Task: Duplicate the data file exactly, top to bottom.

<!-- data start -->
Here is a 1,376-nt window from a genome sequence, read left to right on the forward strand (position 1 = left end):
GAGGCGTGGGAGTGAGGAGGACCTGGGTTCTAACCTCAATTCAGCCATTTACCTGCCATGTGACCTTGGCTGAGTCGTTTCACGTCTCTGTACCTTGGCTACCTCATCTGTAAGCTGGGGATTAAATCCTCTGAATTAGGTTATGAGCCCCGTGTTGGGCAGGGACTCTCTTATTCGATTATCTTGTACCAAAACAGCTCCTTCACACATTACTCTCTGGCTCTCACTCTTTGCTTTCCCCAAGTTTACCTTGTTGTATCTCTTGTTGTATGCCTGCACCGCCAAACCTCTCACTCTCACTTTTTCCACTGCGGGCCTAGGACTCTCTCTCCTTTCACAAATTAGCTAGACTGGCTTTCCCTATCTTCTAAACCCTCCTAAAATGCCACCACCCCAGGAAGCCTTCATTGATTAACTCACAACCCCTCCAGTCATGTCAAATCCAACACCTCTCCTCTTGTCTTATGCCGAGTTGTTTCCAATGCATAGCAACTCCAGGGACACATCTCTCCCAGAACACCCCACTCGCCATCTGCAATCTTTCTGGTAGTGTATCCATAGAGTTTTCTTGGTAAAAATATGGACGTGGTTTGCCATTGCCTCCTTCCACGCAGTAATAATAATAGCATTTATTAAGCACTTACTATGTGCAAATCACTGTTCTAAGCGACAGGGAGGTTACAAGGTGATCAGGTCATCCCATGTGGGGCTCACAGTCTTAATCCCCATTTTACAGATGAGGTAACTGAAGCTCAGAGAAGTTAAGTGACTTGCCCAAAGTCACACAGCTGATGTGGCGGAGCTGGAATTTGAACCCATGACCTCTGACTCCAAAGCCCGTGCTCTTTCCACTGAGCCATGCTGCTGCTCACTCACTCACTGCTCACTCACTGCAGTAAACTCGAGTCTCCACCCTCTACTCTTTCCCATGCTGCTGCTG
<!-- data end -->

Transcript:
Here is a 1,376-nt window from a genome sequence, read left to right on the forward strand (position 1 = left end):
GAGGCGTGGGAGTGAGGAGGACCTGGGTTCTAACCTCAATTCAGCCATTTACCTGCCATGTGACCTTGGCTGAGTCGTTTCACGTCTCTGTACCTTGGCTACCTCATCTGTAAGCTGGGGATTAAATCCTCTGAATTAGGTTATGAGCCCCGTGTTGGGCAGGGACTCTCTTATTCGATTATCTTGTACCAAAACAGCTCCTTCACACATTACTCTCTGGCTCTCACTCTTTGCTTTCCCCAAGTTTACCTTGTTGTATCTCTTGTTGTATGCCTGCACCGCCAAACCTCTCACTCTCACTTTTTCCACTGCGGGCCTAGGACTCTCTCTCCTTTCACAAATTAGCTAGACTGGCTTTCCCTATCTTCTAAACCCTCCTAAAATGCCACCACCCCAGGAAGCCTTCATTGATTAACTCACAACCCCTCCAGTCATGTCAAATCCAACACCTCTCCTCTTGTCTTATGCCGAGTTGTTTCCAATGCATAGCAACTCCAGGGACACATCTCTCCCAGAACACCCCACTCGCCATCTGCAATCTTTCTGGTAGTGTATCCATAGAGTTTTCTTGGTAAAAATATGGACGTGGTTTGCCATTGCCTCCTTCCACGCAGTAATAATAATAGCATTTATTAAGCACTTACTATGTGCAAATCACTGTTCTAAGCGACAGGGAGGTTACAAGGTGATCAGGTCATCCCATGTGGGGCTCACAGTCTTAATCCCCATTTTACAGATGAGGTAACTGAAGCTCAGAGAAGTTAAGTGACTTGCCCAAAGTCACACAGCTGATGTGGCGGAGCTGGAATTTGAACCCATGACCTCTGACTCCAAAGCCCGTGCTCTTTCCACTGAGCCATGCTGCTGCTCACTCACTCACTGCTCACTCACTGCAGTAAACTCGAGTCTCCACCCTCTACTCTTTCCCATGCTGCTGCTG